I appreciated the conversations Duke and Marva had related to being Black in their city and in the United States. Duke is biracial and Marva has a white boyfriend and goes to a mostly white school. These conversations are important. I also loved when Duke meets Marva’s dad and they talk about Morehouse. I’m sure Black readers would pick up much more of the nuances of their culture than I did.
The parents! In YA parents are usually not super present, but in this one all four parents are present. I cried twice with Duke’s relationship with his dad is shown and Marva’s parents were just the best.
I honestly do not have any complaints about this one. 5/5 stars
TW: gun violence & sibling death (off page)
*Thanks to NetGalley & the publisher for an eARC in exchange for an honest review* I clearly read this wayyy late.
Yes No Maybe So by Becky Albertalli & Aisha Saeed
Publication Date: February 4, 2020 (this came out in 2020? Could’ve sworn it was 2019)
Plot: Jaime is shy and despite volunteering on a local campaign, has been doing mostly behind the scenes help. Maya is having the worst summer ever, as her parents are in the process of splitting up. Both of them end up canvassing (knocking on potential voter’s doors) together and despite themselves, start enjoying themselves. When a bill enters the state senate that would ban hijabs and anti semitism in the community rises, it becomes personal for both of them and they want to fight for change in their community.
Thoughts: I had been putting off reading this book because I’ve canvased a lot and was worried that this would not be an accurate representation of the book. Also, I am not the biggest fan of canvassing, so why would I want to read about it? However, I am glad I finally picked it up because for the most part, I really enjoyed it. And lowkey canvassing is only described in detail a few times.
I loved how this book focuses on a special local election and shows the direct impacts of it. Local elections are so important for their communities and often we focus on the larger elections instead of them. Also, the authors share in their author’s note that this is based on a real election in Georgia that they volunteered in which is fantastic.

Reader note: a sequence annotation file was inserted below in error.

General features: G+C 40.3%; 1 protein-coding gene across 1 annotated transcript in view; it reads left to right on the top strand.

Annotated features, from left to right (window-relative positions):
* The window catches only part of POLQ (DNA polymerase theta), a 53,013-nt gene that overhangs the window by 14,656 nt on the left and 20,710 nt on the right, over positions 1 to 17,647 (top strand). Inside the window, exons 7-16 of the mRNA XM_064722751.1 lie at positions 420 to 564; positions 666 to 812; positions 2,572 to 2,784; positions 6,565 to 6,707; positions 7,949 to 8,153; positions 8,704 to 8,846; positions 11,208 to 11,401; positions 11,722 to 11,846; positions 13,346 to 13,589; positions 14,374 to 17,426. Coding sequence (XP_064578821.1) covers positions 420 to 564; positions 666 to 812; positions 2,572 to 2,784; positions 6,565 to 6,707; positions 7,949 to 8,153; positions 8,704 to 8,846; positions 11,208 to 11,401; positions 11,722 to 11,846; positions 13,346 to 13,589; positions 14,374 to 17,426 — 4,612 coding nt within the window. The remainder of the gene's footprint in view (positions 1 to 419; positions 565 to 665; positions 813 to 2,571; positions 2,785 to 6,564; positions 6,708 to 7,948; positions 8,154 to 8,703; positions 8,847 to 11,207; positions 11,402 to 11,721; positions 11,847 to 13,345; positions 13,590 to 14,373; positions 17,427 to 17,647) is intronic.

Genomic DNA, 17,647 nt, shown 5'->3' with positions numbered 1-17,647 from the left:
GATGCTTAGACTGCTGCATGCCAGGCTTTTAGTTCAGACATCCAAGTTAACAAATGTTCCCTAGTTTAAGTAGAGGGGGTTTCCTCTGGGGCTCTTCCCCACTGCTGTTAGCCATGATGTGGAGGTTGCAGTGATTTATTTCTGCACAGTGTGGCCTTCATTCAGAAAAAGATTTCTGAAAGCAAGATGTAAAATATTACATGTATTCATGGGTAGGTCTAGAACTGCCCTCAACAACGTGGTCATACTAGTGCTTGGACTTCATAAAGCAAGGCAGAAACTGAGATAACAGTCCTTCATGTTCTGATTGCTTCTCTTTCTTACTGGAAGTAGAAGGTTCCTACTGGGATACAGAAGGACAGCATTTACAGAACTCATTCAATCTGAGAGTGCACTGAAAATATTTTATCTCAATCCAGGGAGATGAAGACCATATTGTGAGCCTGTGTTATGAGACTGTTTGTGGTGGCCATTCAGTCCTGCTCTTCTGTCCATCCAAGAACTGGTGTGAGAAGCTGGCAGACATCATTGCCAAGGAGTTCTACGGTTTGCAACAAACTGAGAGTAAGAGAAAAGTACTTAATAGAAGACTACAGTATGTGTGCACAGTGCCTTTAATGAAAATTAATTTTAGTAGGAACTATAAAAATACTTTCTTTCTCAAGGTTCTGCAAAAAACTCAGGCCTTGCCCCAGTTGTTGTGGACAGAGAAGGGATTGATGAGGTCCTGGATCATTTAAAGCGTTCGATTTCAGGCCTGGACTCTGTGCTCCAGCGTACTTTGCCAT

I loved both Jamie & Maya and even though they are written by different authors, Albertalli and Saeed’s voices fit together perfectly and you really cannot tell they are written by two different authors. This is funny too! I LOLd multiple times. Jamie and Maya have such a fun banter. I also loved Jamie’s family. Both Albertalli and Saeed have great voices and I need to read more from Saeed as I have read almost all of Albertalli’s books.
Despite the fact that this is a well written & important, YA novel it was a bit hard to read at times. As we are currently in the midst of a presidential election that feels so critical, I am having policy discussions almost daily and living/breathing it (even if I don’t always want to) as a result, this book was not the escape I thought it would be. Maya and Jamie talk policy, which I want to emphasize, is so important for teens to read. Was is great for me to read less than a month out from the 2020 presidential election? No.
I’m not going to give a star rating because I don’t think it would be fair. I really enjoyed this book, the humor and the discussion of politics was great, along with the different family dynamics shown. But, it might have hit a bit too close to home at some parts that made me not want to pick it up.
TW: islamophobia, anti-Semitism, racism
Overall, I enjoyed this experiment and am glad it “forced” me to pick up some books that had been on my TBR for awhile.
See below for some photographic proof of my campaign volunteering days. Featuring: a terrible selfie (I walked seven miles that day), a street I canvassed, and a sign from a polling place on Election Day.
Do you know of any books that follow elections? Leave them in the comments for me to see!
Thanks for reading!